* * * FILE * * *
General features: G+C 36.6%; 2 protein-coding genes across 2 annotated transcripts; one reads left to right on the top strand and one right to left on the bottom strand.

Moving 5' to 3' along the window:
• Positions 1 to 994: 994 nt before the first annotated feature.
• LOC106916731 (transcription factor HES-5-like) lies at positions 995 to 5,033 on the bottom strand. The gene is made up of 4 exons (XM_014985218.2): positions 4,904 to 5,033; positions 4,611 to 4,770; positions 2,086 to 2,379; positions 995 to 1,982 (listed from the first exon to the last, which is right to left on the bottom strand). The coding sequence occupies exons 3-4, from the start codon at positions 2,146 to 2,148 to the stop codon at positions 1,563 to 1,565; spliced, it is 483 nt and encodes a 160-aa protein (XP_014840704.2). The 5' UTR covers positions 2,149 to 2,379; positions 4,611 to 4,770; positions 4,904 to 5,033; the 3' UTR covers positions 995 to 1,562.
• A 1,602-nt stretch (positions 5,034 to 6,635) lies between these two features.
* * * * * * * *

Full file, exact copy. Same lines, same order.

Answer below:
General features: G+C 36.6%; 2 protein-coding genes across 2 annotated transcripts; one reads left to right on the top strand and one right to left on the bottom strand.

Moving 5' to 3' along the window:
• Positions 1 to 994: 994 nt before the first annotated feature.
• LOC106916731 (transcription factor HES-5-like) lies at positions 995 to 5,033 on the bottom strand. The gene is made up of 4 exons (XM_014985218.2): positions 4,904 to 5,033; positions 4,611 to 4,770; positions 2,086 to 2,379; positions 995 to 1,982 (listed from the first exon to the last, which is right to left on the bottom strand). The coding sequence occupies exons 3-4, from the start codon at positions 2,146 to 2,148 to the stop codon at positions 1,563 to 1,565; spliced, it is 483 nt and encodes a 160-aa protein (XP_014840704.2). The 5' UTR covers positions 2,149 to 2,379; positions 4,611 to 4,770; positions 4,904 to 5,033; the 3' UTR covers positions 995 to 1,562.
• A 1,602-nt stretch (positions 5,034 to 6,635) lies between these two features.